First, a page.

Indonesia officially launched its plan to mobilise a $20bn investment fund for decarbonisation on Tuesday as the country looks to accelerate its transition towards clean energy.

Financing for the fund, which was set up under Indonesia’s JETP, is led by the US and Japan, among other global leaders, as the country seeks to cut CO₂ emissions from its on-grid power sector by 250 million tonnes by 2030. It also has targets to increase the portion of renewable energy in its power mix to 44% by 2030, up considerably from the 12% seen last year.

A 327-page draft of the investment roadmap, known as the Comprehensive Investment and Policy Plan (CIPP), was initially released at the beginning of this month for public consultation.

The CIPP outlines the need for further investment worth $97.3bn if Indonesia is to meet these targets. This includes $66.9bn for 400 clean energy project proposals, which must be started by 2030 at the latest.

Of Indonesia’s electricity mix, 60% is still powered by coal, according to statistics from the International Energy Agency, and profits from the industry remain huge. In 2022 alone, the country earned $46.7bn from coal exports. The CIPP projects that emissions from on-grid coal generation will peak well before 2030 and that by the end of the decade, the country will see coal capacity reduced to 2020 levels as renewables and gas, a less polluting fossil fuel, are adopted at scale.

The CIPP also aims to significantly accelerate the deployment of wind and solar power compared with previous energy transition targets, but commitment to the clean energy sources remains insufficient, according to some environmental bodies.

How well do you really know your competitors?

Access the most comprehensive Company Profiles on the market, powered by GlobalData. Save hours of research. Gain competitive edge.

Company Profile – free sample

Thank you!

Your download email will arrive shortly

Not ready to buy yet? Download a free sample

We are confident about the unique quality of our Company Profiles. However, we want you to make the most beneficial decision for your business, so we offer a free sample that you can download by submitting the below form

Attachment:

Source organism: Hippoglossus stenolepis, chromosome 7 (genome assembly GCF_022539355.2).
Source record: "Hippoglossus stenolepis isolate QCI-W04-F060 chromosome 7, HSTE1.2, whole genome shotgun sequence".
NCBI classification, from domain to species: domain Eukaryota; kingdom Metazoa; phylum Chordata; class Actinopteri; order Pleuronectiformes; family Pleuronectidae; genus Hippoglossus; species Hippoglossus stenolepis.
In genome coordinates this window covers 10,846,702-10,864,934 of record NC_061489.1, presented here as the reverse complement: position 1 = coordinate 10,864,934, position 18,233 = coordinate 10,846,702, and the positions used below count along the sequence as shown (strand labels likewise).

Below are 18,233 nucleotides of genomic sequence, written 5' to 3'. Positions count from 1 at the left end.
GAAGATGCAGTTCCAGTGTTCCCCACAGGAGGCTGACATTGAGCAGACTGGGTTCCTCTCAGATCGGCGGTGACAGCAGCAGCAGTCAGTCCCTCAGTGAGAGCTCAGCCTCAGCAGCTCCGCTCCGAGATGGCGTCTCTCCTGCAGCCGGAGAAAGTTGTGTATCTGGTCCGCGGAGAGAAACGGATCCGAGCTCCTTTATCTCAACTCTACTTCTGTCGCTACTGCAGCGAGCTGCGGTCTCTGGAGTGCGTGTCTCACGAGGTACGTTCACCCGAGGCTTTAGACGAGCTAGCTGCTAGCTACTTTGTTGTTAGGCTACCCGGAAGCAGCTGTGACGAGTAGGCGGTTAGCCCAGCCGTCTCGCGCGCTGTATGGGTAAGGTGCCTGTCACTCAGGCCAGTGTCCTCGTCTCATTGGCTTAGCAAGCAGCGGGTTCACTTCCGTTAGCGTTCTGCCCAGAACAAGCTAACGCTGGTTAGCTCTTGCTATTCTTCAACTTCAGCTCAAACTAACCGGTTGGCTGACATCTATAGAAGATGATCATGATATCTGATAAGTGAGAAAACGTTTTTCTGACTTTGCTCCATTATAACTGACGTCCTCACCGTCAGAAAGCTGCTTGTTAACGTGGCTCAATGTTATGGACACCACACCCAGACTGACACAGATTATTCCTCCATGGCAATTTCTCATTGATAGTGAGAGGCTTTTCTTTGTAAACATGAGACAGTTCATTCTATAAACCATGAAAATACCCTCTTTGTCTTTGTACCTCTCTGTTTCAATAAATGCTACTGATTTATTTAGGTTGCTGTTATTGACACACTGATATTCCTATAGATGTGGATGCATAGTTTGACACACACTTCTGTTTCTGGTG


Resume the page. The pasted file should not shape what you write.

By GlobalData
Visit our Privacy Policy for more information about our services, how we may use, process and share your personal data, including information of your rights in respect of your personal data and how you can unsubscribe from future marketing communications. Our services are intended for corporate subscribers and you warrant that the email address submitted is your corporate email address.

The Centre for Research on Energy and Clean Air, a non-profit think tank, said in a statement reacting to the draft roadmap: “While the ambition to increase the share of renewable energy in power generation by 2030 is welcomed, there is an excessive focus on biomass and hydropower and overly conservative limits on solar power expansion.

“There is no reason why Indonesia cannot pursue more than 32 gigawatts (GW) of solar to be installed before 2030, based on experiences from China, among others,” it added.

In September, Indonesian state utility Perusahaan Listrik Negara (PLN) said that it would need up to $172bn of investment by 2040 if it is to meet targets for renewable energy capacity and make necessary upgrades to the country’s electricity grid. PLN was involved in the development of the CIPP, along with the Asia Development Bank, the government’s Indonesia Investment Authority and state-owned infrastructure company PT Sarana Multi Infrastruktur.

JETP breeds fear of “debt traps”

Environmentalists are also concerned about the financial side of the JETP. Currently, the fund relies heavily on commercial loans that could carry with them market rates, equity investment or other debt instruments.

Only $160m is set to be offered to Indonesia’s Government in the form of direct grants. Industry experts have echoed concerns over “debt traps” that could arise from the huge portion of investment coming from concessional or commercial loans.

“The largest share of financing comes from concessional loans, the second-largest from commercial loans and the smallest comes from grants, which is all in all a difficult package to swallow,” Tiza Mafira, director of the Climate Policy Initiative based in Indonesia, told Energy Monitor, sister site to Power Technology. “This doesn’t seem so much like a new form of financing but really business-as-usual financing for developing countries.”

However some experts maintained that, despite its perceived flaws, the JETP remains the most significant energy transition financial mechanism to have emerged globally.

Michael Kleine, the US Charge d’Affaires in Jakarta, argues that the fund will be used to “jump start” the process of scaling up renewables and will also attract further investment.

“We have to move quickly because 2030 is less than seven years away. The partnership must be enhanced and accelerated to do the priority projects, including to immediately realise the financing commitments,” Erick Thohir, Ad-Interim Chief Minister for Investment Affairs, told reporters at the CIPP launch.

Indonesia’s JETP is the largest climate investment of its kind in history, followed by Vietnam’s JETP of $15bn launched at the end of last year.